The etiology of HHV-8–negative/idiopathic MCD (iMCD) is not known. The heterogeneity and overlapping clinical and pathologic abnormalities with a wide range of other immunologic disorders suggest that multiple processes—each involving immune dysregulation and a common pathway of increased cytokine levels—may give rise to iMCD in different subsets of patients. Four candidate etiological drivers of iMCD pathogenesis have been proposed: autoimmune mechanisms, autoinflammatory mechanisms, neoplastic mechanisms, and/or infectious mechanisms.

There are at least three clinical subgroups of HHV-8–negative MCD that may each arise from different etiologies than those proposed above:

  • POEMS-associated, HHV-8–negative MCD: Polyneuropathy, organomegaly, endocrinopathy, monoclonal plasma cell disorder, and skin changes (POEMS) is a paraneoplastic syndrome that can co-occur with HHV-8–negative MCD. Both POEMS and HHV-8–negative MCD are thought to be caused by cytokine production from monoclonal plasma cells that have undergone genomic events, such as translocations or deletions.
  • TAFRO syndrome, HHV-8–negative/idiopathic MCD (iMCD-TAFRO): Thrombocytopenia, anasarca, myelofibrosis, renal dysfunction, and organomegaly (TAFRO) often occurs in HHV-8-negative MCD cases. These cases often have mixed or hypervascular (formerly called hyaline vascular) histopathological features and normal gamma globulin levels. The etiology and pathological cell types are completely unknown.
  • Not otherwise specified (NOS), HHV-8–negative/idiopathic MCD (iMCD-NOS): HHV-8–negative MCD patients, who do not have POEMS syndrome or the TAFRO clinical subtype, are considered iMCD-NOS. These patients often have thrombocytosis, hypergammaglobulinemia, and mixed or plasmacytic histopathological features. The etiology and pathological cell types are completely unknown.

Epidemiology

Castleman disease is rare. An estimated 6500 to 7700 new cases are diagnosed each year in the United States; aproximately 1000 of those are HHV-8–associated multicentric Castleman disease (HHV-8–associated MCD) and 1000 are HHV-8–negative MCD.[10]  UCD, HHV-8–associated MCD, and HHV-8–negative MCD can affect individuals of all ages, including children.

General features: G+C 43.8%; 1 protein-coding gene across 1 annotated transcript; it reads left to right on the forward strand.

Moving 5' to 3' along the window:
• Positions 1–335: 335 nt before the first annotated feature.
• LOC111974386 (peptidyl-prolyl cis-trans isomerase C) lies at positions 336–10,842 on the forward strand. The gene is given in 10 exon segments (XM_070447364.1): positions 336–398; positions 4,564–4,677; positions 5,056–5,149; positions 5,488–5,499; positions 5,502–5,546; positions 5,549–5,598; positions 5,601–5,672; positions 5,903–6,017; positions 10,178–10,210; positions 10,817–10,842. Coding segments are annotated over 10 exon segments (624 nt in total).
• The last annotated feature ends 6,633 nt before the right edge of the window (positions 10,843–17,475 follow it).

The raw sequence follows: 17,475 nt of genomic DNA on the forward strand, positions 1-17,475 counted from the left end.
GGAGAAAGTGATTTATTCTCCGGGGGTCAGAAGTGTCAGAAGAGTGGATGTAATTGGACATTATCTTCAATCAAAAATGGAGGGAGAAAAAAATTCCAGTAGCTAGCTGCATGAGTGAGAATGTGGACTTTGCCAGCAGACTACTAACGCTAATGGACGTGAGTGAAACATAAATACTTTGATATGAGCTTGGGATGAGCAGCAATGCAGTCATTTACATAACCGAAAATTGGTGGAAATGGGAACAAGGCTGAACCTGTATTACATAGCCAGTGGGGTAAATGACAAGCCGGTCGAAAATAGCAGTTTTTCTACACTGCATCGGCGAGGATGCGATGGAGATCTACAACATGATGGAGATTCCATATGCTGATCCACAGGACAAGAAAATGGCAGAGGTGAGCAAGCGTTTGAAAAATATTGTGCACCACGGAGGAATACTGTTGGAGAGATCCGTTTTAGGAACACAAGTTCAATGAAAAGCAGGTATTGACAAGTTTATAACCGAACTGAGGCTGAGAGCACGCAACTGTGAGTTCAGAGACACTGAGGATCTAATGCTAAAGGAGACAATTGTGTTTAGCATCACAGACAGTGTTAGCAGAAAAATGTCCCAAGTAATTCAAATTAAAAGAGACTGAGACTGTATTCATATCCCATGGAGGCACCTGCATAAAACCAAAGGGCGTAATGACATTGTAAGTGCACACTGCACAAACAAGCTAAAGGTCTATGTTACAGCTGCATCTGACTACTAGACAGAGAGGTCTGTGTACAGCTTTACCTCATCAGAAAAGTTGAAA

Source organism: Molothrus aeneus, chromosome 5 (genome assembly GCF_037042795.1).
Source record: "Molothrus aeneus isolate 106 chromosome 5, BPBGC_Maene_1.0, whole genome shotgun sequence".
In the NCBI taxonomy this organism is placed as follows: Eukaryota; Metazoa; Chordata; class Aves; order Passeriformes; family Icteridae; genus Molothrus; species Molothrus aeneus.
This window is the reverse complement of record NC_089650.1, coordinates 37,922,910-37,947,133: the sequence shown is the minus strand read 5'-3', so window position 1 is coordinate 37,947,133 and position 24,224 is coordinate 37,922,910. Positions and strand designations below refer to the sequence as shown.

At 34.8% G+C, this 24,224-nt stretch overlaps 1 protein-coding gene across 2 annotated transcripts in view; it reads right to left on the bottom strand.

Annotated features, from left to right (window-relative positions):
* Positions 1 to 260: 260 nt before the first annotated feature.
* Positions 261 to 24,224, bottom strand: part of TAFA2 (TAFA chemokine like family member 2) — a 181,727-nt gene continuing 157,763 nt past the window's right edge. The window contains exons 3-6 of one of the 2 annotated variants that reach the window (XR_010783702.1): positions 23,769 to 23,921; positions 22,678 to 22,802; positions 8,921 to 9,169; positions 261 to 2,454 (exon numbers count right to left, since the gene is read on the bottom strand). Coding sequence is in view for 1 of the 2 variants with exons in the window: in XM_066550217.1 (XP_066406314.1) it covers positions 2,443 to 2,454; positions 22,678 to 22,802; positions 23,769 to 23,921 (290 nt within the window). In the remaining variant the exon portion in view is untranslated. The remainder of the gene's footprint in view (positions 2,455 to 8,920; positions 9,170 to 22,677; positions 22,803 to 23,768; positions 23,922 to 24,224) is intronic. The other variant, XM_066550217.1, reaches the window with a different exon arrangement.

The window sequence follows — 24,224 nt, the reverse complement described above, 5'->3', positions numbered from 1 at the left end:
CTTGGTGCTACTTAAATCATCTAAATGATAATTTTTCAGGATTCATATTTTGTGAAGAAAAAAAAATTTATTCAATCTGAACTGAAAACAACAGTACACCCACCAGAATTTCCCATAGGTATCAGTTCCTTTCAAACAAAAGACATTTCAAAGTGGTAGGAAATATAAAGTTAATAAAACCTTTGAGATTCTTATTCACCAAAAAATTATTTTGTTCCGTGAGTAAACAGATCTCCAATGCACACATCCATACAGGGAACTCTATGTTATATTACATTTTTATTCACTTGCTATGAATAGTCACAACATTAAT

UCD is slightly more common in women and younger individuals.

HHV-8–associated MCD is more common in men and individuals with HIV infection.The incidence of HHV-8–associated MCD has increased with better antiretroviral therapy (ART) for the management of HIV infection. On multivariate analysis, risk factors for the development of HHV-8–associated MCD included the following[11] :

  • Nadir CD4 count higher than 200/µL
  • Increased age
  • No previous ART exposure
  • Nonwhite ethnicity

HHV-8–negative/idiopathic MCD is slightly more common in men. There are no known risk factors.

Prognosis

The prognosis of Castleman disease varies, depending on the subtype.

The prognosis in unicentric Castleman disease (UCD) is excellent. The reported 10-year survival rate after complete resection is more than 95%.[12]  In unresectable cases, the reported survival at 20 months after radiotherapy is 82%.[12]  Overall, incomplete resection is associated with poorer outcomes.[12]  Development of lymphoma and/or paraneoplastic pemphigus are two rare co-morbidities that can be deadly for UCD patients. No cases of UCD have ever been reported to develop into HHV-8–negative MCD.